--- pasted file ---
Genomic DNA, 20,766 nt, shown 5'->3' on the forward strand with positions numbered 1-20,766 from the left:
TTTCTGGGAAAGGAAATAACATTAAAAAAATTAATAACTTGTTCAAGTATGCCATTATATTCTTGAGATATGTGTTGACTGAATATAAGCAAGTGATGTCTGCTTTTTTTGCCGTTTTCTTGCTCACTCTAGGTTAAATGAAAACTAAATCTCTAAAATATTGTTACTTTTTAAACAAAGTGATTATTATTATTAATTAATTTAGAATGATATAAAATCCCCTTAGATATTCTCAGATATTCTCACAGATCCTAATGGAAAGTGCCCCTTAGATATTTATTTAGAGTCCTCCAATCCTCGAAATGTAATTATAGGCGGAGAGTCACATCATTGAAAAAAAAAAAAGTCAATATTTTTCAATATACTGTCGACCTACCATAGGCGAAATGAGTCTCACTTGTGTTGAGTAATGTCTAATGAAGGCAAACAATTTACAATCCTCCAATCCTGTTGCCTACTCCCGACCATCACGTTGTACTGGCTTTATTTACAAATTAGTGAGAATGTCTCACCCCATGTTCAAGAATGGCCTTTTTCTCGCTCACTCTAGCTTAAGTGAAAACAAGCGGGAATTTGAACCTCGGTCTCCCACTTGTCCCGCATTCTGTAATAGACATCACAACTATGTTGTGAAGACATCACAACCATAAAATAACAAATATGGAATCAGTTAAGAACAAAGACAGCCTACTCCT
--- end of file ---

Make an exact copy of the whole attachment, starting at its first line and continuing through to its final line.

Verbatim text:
Genomic DNA, 20,766 nt, shown 5'->3' on the forward strand with positions numbered 1-20,766 from the left:
TTTCTGGGAAAGGAAATAACATTAAAAAAATTAATAACTTGTTCAAGTATGCCATTATATTCTTGAGATATGTGTTGACTGAATATAAGCAAGTGATGTCTGCTTTTTTTGCCGTTTTCTTGCTCACTCTAGGTTAAATGAAAACTAAATCTCTAAAATATTGTTACTTTTTAAACAAAGTGATTATTATTATTAATTAATTTAGAATGATATAAAATCCCCTTAGATATTCTCAGATATTCTCACAGATCCTAATGGAAAGTGCCCCTTAGATATTTATTTAGAGTCCTCCAATCCTCGAAATGTAATTATAGGCGGAGAGTCACATCATTGAAAAAAAAAAAAGTCAATATTTTTCAATATACTGTCGACCTACCATAGGCGAAATGAGTCTCACTTGTGTTGAGTAATGTCTAATGAAGGCAAACAATTTACAATCCTCCAATCCTGTTGCCTACTCCCGACCATCACGTTGTACTGGCTTTATTTACAAATTAGTGAGAATGTCTCACCCCATGTTCAAGAATGGCCTTTTTCTCGCTCACTCTAGCTTAAGTGAAAACAAGCGGGAATTTGAACCTCGGTCTCCCACTTGTCCCGCATTCTGTAATAGACATCACAACTATGTTGTGAAGACATCACAACCATAAAATAACAAATATGGAATCAGTTAAGAACAAAGACAGCCTACTCCT